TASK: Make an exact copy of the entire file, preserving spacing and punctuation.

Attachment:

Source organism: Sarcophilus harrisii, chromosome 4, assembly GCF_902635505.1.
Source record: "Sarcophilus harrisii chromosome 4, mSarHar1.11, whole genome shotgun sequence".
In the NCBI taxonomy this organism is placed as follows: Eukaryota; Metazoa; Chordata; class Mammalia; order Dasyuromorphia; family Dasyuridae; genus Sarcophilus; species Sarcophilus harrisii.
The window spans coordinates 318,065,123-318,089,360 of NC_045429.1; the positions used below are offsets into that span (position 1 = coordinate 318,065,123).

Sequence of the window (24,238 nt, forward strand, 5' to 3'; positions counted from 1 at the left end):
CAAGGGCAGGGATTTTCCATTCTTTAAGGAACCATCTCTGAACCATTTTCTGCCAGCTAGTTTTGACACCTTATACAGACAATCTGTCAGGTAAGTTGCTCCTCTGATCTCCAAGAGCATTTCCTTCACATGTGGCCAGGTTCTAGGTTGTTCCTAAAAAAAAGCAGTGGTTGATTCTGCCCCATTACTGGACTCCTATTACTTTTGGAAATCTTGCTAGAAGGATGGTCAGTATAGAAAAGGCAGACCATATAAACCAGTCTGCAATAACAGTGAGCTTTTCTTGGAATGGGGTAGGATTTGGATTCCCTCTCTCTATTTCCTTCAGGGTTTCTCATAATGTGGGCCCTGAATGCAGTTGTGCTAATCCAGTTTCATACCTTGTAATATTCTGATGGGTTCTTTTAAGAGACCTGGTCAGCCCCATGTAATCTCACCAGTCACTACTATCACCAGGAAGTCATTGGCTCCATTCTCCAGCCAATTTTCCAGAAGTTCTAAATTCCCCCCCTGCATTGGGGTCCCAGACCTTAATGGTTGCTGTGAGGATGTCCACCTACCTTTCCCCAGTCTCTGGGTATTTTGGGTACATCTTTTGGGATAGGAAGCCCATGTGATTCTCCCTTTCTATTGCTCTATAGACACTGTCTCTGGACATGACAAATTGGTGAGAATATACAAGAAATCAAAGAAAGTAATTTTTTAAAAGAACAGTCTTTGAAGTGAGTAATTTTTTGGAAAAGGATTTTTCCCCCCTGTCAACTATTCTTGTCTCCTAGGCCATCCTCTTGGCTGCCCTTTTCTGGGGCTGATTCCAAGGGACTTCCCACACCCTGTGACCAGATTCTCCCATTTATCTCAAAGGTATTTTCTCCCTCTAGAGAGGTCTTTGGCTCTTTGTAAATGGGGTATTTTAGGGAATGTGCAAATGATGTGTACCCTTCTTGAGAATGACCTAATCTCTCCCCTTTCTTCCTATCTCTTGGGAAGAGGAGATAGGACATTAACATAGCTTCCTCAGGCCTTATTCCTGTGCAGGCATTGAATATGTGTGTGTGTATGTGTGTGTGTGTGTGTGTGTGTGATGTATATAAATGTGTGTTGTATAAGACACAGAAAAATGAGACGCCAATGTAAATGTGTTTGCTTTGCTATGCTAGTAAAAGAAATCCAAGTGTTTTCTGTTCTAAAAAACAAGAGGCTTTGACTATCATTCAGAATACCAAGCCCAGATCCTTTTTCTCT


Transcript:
Source organism: Sarcophilus harrisii, chromosome 4, assembly GCF_902635505.1.
Source record: "Sarcophilus harrisii chromosome 4, mSarHar1.11, whole genome shotgun sequence".
In the NCBI taxonomy this organism is placed as follows: Eukaryota; Metazoa; Chordata; class Mammalia; order Dasyuromorphia; family Dasyuridae; genus Sarcophilus; species Sarcophilus harrisii.
The window spans coordinates 318,065,123-318,089,360 of NC_045429.1; the positions used below are offsets into that span (position 1 = coordinate 318,065,123).

Sequence of the window (24,238 nt, forward strand, 5' to 3'; positions counted from 1 at the left end):
CAAGGGCAGGGATTTTCCATTCTTTAAGGAACCATCTCTGAACCATTTTCTGCCAGCTAGTTTTGACACCTTATACAGACAATCTGTCAGGTAAGTTGCTCCTCTGATCTCCAAGAGCATTTCCTTCACATGTGGCCAGGTTCTAGGTTGTTCCTAAAAAAAAGCAGTGGTTGATTCTGCCCCATTACTGGACTCCTATTACTTTTGGAAATCTTGCTAGAAGGATGGTCAGTATAGAAAAGGCAGACCATATAAACCAGTCTGCAATAACAGTGAGCTTTTCTTGGAATGGGGTAGGATTTGGATTCCCTCTCTCTATTTCCTTCAGGGTTTCTCATAATGTGGGCCCTGAATGCAGTTGTGCTAATCCAGTTTCATACCTTGTAATATTCTGATGGGTTCTTTTAAGAGACCTGGTCAGCCCCATGTAATCTCACCAGTCACTACTATCACCAGGAAGTCATTGGCTCCATTCTCCAGCCAATTTTCCAGAAGTTCTAAATTCCCCCCCTGCATTGGGGTCCCAGACCTTAATGGTTGCTGTGAGGATGTCCACCTACCTTTCCCCAGTCTCTGGGTATTTTGGGTACATCTTTTGGGATAGGAAGCCCATGTGATTCTCCCTTTCTATTGCTCTATAGACACTGTCTCTGGACATGACAAATTGGTGAGAATATACAAGAAATCAAAGAAAGTAATTTTTTAAAAGAACAGTCTTTGAAGTGAGTAATTTTTTGGAAAAGGATTTTTCCCCCCTGTCAACTATTCTTGTCTCCTAGGCCATCCTCTTGGCTGCCCTTTTCTGGGGCTGATTCCAAGGGACTTCCCACACCCTGTGACCAGATTCTCCCATTTATCTCAAAGGTATTTTCTCCCTCTAGAGAGGTCTTTGGCTCTTTGTAAATGGGGTATTTTAGGGAATGTGCAAATGATGTGTACCCTTCTTGAGAATGACCTAATCTCTCCCCTTTCTTCCTATCTCTTGGGAAGAGGAGATAGGACATTAACATAGCTTCCTCAGGCCTTATTCCTGTGCAGGCATTGAATATGTGTGTGTGTATGTGTGTGTGTGTGTGTGTGTGTGATGTATATAAATGTGTGTTGTATAAGACACAGAAAAATGAGACGCCAATGTAAATGTGTTTGCTTTGCTATGCTAGTAAAAGAAATCCAAGTGTTTTCTGTTCTAAAAAACAAGAGGCTTTGACTATCATTCAGAATACCAAGCCCAGATCCTTTTTCTCT